• (5/5)
    Amazing book about a platonic love that can't be lived by the force of destiny.
  • (5/5)
    This book is spectacular. The prose of Goethe is stunning and the depth of emotion is amazing. Do not read this book if you are in a melancholy mood; it will intensify those emotions and may pull you from melancholy to despair. Despite that negativity it is a stellar exploration of human love, affection, friendship and emotion.
  • (1/5)
    Wow. I do not even know where to start with this.Yes, there are spoilers. Beware!Werther is, in so many words, a stalker. Mourning the death of a young woman (girlfriend? arranged match?), he falls for an engaged woman, Charlotte. He stays at her house as invited, ingratiates himself to her father (a family friend?) and young siblings. Her mother is deceased, she has no female guidance.She marries. He hangs about. Her husband tolerates him. Makes polite upper-class efforts to get him to go away.She tries to get him to not come around.He comes around anyway.A man in the area kills a rival for a woman's affection. Werther actively defends him.Werther admits that he has considered murdering Charlotte's husband, because he just knows he and Charlotte are perfect for each other. At least he knows this is the wrong course of action.He doesn't, which is the only good thing about this book.I very rarely give a book one star. Especially if I have read the whole thing, I will quit a book if it is that bad. But this is a 1001 books list book, not long, and not difficult. Just infuriating. How can we be feeling for this sort of man, still?! I feel no sympathy for him. I feel sympathy for the murdered man and the poor woman caught in the middle. I feel sympathy for Charlotte, caught in something she doesn't want to be part of. I feel for her husband, Albert, who wants Werther gone but is so trapped by upper class mores that he can effectively do little. But sympathy for Werther? No.
  • (4/5)
    Werther was one of the first cult novels in European history, arguably the book that put the novel solidly in place as the dominant literary form for the next couple of centuries. It was condemned by the older generation, provoked a new trend in men's fashion, was blamed for a wave of teenage suicides, and generally had all the attributes we now attach to fads like Pokemon Go and self-driving cars...It's probably a book you need to read in your teens. Re-reading it in later life, it's difficult to feel much sympathy for Werther, who insists on falling in love with a young woman who is already engaged to someone else, makes a nuisance of himself by stalking her, and then makes everyone's life even more miserable by killing himself. In the final pages of the novel, he acts like a tenor in the last act of an opera - every time you think he's finished and is about to pull the trigger, he steps back and adds a couple more paragraphs to his already voluminous suicide note. "Enough already!", readers have been wanting to shout for the last two centuries. It's an exasperating and profoundly foolish book in many ways, but it also has some very beautiful passages, so not a complete waste of time, but it's definitely best-read when you're in the mood for the love-lorn.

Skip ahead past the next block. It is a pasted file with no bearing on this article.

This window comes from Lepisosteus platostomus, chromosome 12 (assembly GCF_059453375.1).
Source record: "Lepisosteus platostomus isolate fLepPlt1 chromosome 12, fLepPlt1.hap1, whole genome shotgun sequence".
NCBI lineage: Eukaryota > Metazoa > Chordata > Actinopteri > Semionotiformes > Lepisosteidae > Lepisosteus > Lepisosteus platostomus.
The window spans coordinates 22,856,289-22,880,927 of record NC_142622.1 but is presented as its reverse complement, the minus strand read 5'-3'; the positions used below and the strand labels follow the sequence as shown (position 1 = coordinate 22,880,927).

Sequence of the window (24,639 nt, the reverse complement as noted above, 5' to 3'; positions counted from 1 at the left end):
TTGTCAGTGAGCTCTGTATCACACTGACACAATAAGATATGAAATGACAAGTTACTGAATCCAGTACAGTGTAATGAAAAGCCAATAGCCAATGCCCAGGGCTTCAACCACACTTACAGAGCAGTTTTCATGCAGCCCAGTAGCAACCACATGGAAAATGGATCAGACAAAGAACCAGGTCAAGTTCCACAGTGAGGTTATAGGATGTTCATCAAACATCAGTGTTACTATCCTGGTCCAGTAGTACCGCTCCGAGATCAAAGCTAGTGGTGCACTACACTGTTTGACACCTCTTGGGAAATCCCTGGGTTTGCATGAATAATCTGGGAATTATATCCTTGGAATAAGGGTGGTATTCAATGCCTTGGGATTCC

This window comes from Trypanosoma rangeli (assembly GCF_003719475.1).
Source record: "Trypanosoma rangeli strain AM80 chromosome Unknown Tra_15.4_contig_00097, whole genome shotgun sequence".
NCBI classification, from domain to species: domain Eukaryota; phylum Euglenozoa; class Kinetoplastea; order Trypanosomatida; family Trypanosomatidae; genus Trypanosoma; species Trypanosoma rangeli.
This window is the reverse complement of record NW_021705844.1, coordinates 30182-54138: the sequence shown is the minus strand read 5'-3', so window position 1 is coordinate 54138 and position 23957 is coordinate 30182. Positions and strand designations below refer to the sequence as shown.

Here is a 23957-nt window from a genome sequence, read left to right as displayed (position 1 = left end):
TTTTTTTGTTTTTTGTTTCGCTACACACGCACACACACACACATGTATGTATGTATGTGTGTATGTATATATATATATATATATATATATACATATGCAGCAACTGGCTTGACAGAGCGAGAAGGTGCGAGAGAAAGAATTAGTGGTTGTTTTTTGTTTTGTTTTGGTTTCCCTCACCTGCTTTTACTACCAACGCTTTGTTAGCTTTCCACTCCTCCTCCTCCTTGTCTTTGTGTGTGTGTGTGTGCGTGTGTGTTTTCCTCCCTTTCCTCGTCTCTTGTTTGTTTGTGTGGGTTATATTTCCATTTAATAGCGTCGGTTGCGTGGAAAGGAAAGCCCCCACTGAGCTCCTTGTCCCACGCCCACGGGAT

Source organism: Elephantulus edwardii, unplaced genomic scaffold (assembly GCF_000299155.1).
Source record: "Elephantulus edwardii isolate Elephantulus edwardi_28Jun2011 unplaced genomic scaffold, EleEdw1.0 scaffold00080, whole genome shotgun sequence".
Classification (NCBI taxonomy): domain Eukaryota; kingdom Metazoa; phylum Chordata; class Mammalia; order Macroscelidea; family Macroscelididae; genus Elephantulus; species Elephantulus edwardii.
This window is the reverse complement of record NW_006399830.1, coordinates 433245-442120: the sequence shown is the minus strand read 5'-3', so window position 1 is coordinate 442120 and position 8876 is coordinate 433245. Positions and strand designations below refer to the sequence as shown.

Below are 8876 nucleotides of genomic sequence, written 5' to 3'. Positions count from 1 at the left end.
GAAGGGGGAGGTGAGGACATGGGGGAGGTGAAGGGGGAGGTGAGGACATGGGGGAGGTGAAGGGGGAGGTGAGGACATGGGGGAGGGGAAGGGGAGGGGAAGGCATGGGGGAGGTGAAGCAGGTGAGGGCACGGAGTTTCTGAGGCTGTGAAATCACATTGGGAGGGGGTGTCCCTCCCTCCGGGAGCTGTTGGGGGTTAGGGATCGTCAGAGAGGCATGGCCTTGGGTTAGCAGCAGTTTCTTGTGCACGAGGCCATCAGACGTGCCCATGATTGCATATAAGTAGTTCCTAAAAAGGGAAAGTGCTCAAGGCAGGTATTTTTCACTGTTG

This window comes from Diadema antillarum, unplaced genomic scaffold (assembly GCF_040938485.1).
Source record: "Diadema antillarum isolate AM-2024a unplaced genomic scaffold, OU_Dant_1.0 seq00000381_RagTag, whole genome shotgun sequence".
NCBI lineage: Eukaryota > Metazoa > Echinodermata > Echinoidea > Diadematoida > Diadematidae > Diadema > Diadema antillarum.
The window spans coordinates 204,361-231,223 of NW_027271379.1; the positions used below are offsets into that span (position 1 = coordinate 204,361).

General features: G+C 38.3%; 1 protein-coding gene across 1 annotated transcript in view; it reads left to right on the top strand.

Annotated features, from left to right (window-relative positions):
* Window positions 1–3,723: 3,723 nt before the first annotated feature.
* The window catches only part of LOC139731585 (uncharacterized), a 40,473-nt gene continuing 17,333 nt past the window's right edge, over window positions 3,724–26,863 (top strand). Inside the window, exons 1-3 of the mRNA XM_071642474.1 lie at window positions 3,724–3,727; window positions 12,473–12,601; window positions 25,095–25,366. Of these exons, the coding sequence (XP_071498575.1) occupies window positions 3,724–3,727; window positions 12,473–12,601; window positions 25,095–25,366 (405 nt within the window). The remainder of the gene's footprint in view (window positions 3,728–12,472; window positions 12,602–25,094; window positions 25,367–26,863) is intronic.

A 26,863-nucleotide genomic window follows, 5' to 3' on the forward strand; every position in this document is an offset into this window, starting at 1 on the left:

• (5/5)
    Call me slightly vengeful, but I enjoyed a male character on the other side of coin in romance. I generally avoid romance novels, but if a story line is psychologically intriguing, unpredictable for me, I will stick with it to the end. Enjoyed very much, even though the tragic end was spoiled by some reviews I read approx two months ago.
  • (3/5)
    I couldn't quite bring myself to enjoy this short tragedy by Goethe. It wasn't even 200 pages, but it took me longer than I had been expecting to get through it.It is the story of a young man in 1700's Germany named Werther. He falls in love with a young woman named Lotte, but she is already engaged to another man. Even after she is married, Werther continues to love her, and they form a friendship, which is both heavenly and torturous to the despairing Werther. The main thing that I disliked here was that I just wanted Werther to grow up and get over it. Reading the paragraph above, I must admit it is relatively sad, but really now. It doesn't even sound like the plot of a tragedy, just perhaps an unfortunate sub-plot. Werther sees negativity in everything, and is constantly wishing he was dead and dwelling on suicide and weeping over his letters / journal. I have to admit that sometimes, the idea of a tragic, heartbroken man braving the sorrows of life can be appealing in some strange way. But rather than suffer in silence and gather his strength, Werther suffers loudly and wants everyone to know it. Rather than gathering strength from his ordeals, he lets them weaken him into a weepy fool. I couldn't like him or feel any sympathy for him.This book would have been utterly atrocious if not for Goethe's skillful brilliance. He is, of course, one of the greatest writers of all time, and even in a book I can't particularly say I liked, he still manages to write beautifully and evocatively. His prose is majestically awe inspiring at times, though it does tend to ramble on a bit and sometimes wander and become pointless. I noticed while looking for quotes to collect here that I found plenty of gorgeous paragraphs, but couldn't seem to spot a single sentence or short phrase that caught my eye. And I'm not writing down a whole paragraph on my bookmark.I wasn't familiar with the story of "Sorrows of Young Werther" at all coming into it, and as I tend to start imagining possible directions a book could go as I'm reading it, it somehow became set in my mind that Werther should become a poet.Goethe's beautiful writing is here attributed to his character, since the book is Werther narrating in the form of letters he is writing. So the man's letters prove he can write, and I can certainly imagine him turning his sorrows into great material. He even loves poetry, and is a fan of Ossian (who is mentioned quite a few times). Just a thought.I couldn't say I liked this book, despite the author.